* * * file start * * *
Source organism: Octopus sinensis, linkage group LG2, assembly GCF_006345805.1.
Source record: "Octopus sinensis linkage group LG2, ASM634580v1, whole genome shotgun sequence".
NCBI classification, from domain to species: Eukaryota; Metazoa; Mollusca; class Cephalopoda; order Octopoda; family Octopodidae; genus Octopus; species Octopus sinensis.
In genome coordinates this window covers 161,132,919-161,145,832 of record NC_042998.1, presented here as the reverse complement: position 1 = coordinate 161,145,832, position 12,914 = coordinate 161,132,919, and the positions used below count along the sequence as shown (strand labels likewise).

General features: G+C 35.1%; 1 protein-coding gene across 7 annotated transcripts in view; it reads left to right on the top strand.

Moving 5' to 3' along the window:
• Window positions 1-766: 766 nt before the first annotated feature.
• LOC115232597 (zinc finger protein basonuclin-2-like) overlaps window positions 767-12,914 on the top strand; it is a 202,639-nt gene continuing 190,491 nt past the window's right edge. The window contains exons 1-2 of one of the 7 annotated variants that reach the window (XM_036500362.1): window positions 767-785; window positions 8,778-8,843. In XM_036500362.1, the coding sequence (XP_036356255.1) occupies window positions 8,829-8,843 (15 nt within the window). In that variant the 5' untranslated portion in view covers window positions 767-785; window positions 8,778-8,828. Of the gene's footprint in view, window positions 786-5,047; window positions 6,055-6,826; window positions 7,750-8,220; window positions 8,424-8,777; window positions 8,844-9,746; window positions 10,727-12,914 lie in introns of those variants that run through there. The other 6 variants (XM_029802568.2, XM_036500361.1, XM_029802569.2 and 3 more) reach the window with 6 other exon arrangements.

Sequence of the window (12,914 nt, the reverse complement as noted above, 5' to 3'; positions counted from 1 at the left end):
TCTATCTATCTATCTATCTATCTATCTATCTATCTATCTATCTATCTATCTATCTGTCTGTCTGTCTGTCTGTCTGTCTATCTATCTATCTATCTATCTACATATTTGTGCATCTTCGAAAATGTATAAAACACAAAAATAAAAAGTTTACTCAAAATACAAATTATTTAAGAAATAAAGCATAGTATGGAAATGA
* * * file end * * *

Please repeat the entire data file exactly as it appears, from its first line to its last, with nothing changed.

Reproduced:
Source organism: Octopus sinensis, linkage group LG2, assembly GCF_006345805.1.
Source record: "Octopus sinensis linkage group LG2, ASM634580v1, whole genome shotgun sequence".
NCBI classification, from domain to species: Eukaryota; Metazoa; Mollusca; class Cephalopoda; order Octopoda; family Octopodidae; genus Octopus; species Octopus sinensis.
In genome coordinates this window covers 161,132,919-161,145,832 of record NC_042998.1, presented here as the reverse complement: position 1 = coordinate 161,145,832, position 12,914 = coordinate 161,132,919, and the positions used below count along the sequence as shown (strand labels likewise).

General features: G+C 35.1%; 1 protein-coding gene across 7 annotated transcripts in view; it reads left to right on the top strand.

Moving 5' to 3' along the window:
• Window positions 1-766: 766 nt before the first annotated feature.
• LOC115232597 (zinc finger protein basonuclin-2-like) overlaps window positions 767-12,914 on the top strand; it is a 202,639-nt gene continuing 190,491 nt past the window's right edge. The window contains exons 1-2 of one of the 7 annotated variants that reach the window (XM_036500362.1): window positions 767-785; window positions 8,778-8,843. In XM_036500362.1, the coding sequence (XP_036356255.1) occupies window positions 8,829-8,843 (15 nt within the window). In that variant the 5' untranslated portion in view covers window positions 767-785; window positions 8,778-8,828. Of the gene's footprint in view, window positions 786-5,047; window positions 6,055-6,826; window positions 7,750-8,220; window positions 8,424-8,777; window positions 8,844-9,746; window positions 10,727-12,914 lie in introns of those variants that run through there. The other 6 variants (XM_029802568.2, XM_036500361.1, XM_029802569.2 and 3 more) reach the window with 6 other exon arrangements.

Sequence of the window (12,914 nt, the reverse complement as noted above, 5' to 3'; positions counted from 1 at the left end):
TCTATCTATCTATCTATCTATCTATCTATCTATCTATCTATCTATCTATCTATCTGTCTGTCTGTCTGTCTGTCTGTCTATCTATCTATCTATCTATCTACATATTTGTGCATCTTCGAAAATGTATAAAACACAAAAATAAAAAGTTTACTCAAAATACAAATTATTTAAGAAATAAAGCATAGTATGGAAATGA